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  Gene's Perspective 

A short story
The Drummer Plays On
by Gene Johns

May 18, 2001

Doug sat quietly at the end of the bed, almost dressed. He would soon slip on his socks and shoes and make way to the kitchen for his morning cup of coffee. His wife was still asleep after the two of them had been up well into the early hours of the morning, waiting for a phone call.

Two months earlier Doug and Betty had watched their son drive away headed for a destination unknown. All they knew was their son, Tom an army reservist, had been called to active duty. He had been ordered to report to his reserve unit and be prepared to depart for an overseas mission, destination classified.

Tom was an enthusiastic young man ready to take on the world. He had recently started attending classes at the local community college and played the drums in a local rock band. Although Doug and Betty weren’t thrilled with the type of music Tom was involved in, they supported his desires. After all, the boys in the band were all friends from Tom’s childhood and Tom still played the drums at their Church on Sunday morning.

Surprisingly, Tom and his four-member band all decided a year ago to enlist in the Army Reserve together. They went through basic training together and assigned to the same reserve unit. Tom and his friends were all called to active duty at the same time and deployed together.

On his way to the kitchen, Doug went out the front door to retrieve the morning paper. As usual, Doug had a mission of his own each morning—looking for the morning paper. The paperboy never threw or placed it in the same place, and this morning the paper was out in the middle of the front yard and a little damp from the morning dew.

He got to the kitchen table and unfolded the local newspaper. The bold print headline reinforced the reality of what Doug and Betty had learned last night. Doug's legs grew weak, and he gently lowered himself onto the dining room table chair. The headline read, "Three local men killed during a training mission preparing for deployment." An Army Reserve plane had crashed on a training mission. Three of four local men on board killed with one survivor.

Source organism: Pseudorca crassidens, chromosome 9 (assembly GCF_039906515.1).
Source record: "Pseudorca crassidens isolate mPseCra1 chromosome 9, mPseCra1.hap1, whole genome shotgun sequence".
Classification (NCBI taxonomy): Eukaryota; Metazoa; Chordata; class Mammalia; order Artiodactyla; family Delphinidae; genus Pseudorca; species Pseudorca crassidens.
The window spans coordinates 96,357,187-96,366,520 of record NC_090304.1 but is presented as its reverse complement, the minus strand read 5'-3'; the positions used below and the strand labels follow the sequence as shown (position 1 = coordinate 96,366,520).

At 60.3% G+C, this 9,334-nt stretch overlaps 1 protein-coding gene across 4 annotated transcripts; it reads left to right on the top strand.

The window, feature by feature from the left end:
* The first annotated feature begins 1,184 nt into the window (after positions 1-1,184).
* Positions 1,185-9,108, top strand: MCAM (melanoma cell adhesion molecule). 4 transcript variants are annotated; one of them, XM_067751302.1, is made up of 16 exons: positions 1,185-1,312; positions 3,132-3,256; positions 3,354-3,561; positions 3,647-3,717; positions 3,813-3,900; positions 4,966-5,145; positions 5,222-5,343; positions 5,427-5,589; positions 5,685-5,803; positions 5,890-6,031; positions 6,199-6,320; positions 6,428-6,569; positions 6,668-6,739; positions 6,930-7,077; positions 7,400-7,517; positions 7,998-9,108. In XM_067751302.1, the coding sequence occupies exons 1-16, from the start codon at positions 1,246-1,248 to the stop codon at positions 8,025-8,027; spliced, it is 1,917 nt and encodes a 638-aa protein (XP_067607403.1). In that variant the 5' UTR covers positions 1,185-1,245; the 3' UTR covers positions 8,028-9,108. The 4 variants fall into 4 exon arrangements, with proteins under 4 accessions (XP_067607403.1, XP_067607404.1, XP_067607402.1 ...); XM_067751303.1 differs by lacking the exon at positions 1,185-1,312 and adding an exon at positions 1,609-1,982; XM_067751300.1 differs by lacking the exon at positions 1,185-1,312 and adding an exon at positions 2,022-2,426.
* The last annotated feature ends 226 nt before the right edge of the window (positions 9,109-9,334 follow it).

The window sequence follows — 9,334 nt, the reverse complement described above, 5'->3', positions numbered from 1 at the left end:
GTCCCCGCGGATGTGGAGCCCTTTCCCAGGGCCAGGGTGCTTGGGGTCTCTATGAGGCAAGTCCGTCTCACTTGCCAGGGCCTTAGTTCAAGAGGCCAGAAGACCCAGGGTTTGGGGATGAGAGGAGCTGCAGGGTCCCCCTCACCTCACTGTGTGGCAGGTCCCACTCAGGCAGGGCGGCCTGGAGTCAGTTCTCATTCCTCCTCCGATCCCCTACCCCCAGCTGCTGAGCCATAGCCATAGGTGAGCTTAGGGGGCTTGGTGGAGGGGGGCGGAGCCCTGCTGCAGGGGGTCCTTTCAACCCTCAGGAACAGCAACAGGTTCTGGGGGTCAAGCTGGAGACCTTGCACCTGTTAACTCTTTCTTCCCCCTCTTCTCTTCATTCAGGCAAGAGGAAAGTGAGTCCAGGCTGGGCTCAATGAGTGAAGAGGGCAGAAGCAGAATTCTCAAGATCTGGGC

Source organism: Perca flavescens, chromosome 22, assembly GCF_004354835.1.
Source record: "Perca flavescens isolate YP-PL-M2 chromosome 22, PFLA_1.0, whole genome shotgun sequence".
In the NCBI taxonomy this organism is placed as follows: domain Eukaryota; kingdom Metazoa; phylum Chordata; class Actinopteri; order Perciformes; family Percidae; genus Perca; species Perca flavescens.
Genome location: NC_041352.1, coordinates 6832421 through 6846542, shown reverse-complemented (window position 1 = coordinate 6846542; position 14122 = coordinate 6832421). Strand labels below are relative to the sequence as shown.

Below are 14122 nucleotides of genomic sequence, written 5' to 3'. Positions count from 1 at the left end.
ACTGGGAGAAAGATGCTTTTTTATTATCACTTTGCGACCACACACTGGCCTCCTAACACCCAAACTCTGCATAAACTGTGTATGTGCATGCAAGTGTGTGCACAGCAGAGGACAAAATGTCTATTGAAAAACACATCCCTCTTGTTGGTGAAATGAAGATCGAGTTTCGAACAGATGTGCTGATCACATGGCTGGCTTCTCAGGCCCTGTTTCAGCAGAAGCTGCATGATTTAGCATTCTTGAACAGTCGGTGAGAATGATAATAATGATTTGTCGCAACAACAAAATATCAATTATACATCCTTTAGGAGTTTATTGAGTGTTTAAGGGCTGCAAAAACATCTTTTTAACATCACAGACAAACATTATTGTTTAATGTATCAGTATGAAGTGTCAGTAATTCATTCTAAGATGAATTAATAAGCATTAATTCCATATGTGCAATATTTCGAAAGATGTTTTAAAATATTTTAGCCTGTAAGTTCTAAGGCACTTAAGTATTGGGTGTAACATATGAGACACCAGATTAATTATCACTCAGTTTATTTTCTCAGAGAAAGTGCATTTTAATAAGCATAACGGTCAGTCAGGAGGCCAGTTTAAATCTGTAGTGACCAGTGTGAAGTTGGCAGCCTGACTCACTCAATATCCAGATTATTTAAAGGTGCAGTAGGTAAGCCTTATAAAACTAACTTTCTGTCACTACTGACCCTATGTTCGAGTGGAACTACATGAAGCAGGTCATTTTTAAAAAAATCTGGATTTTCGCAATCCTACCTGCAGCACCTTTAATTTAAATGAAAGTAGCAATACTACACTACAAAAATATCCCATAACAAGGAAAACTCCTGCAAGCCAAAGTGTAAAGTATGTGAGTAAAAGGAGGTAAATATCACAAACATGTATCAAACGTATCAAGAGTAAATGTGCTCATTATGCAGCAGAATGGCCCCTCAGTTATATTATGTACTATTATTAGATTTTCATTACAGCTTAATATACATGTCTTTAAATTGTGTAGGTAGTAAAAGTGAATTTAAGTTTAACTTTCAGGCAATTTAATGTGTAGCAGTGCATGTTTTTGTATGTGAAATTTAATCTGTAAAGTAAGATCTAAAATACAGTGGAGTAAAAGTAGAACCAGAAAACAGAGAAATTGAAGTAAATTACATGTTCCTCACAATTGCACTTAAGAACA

Doug and Betty had received word last night from the Army that his son and others had gone down in a plane crash during a training mission in Nevada. At that time the fate of Tom was unknown. So Doug and Betty waited tearfully and in fear to hear some news. Finally, about 3:00 a.m. the phone rang.

It had been a long night for Doug and Betty. The horrible news of last night and waiting for word on the fate of their son took them on a roller coaster ride of emotions. Doug was thankful his wife as still asleep. She needed the rest and Doug needed some time to himself. His thoughts were of his son and his son’s friends.

Doug sipped coffee from the coffee mug his son had bought him years ago for a Father's Day gift. It brought him warmth to his body after the coldness of the tragedy he learned about last night. Doug was sad but thankful to know, his son the drummer, plays on.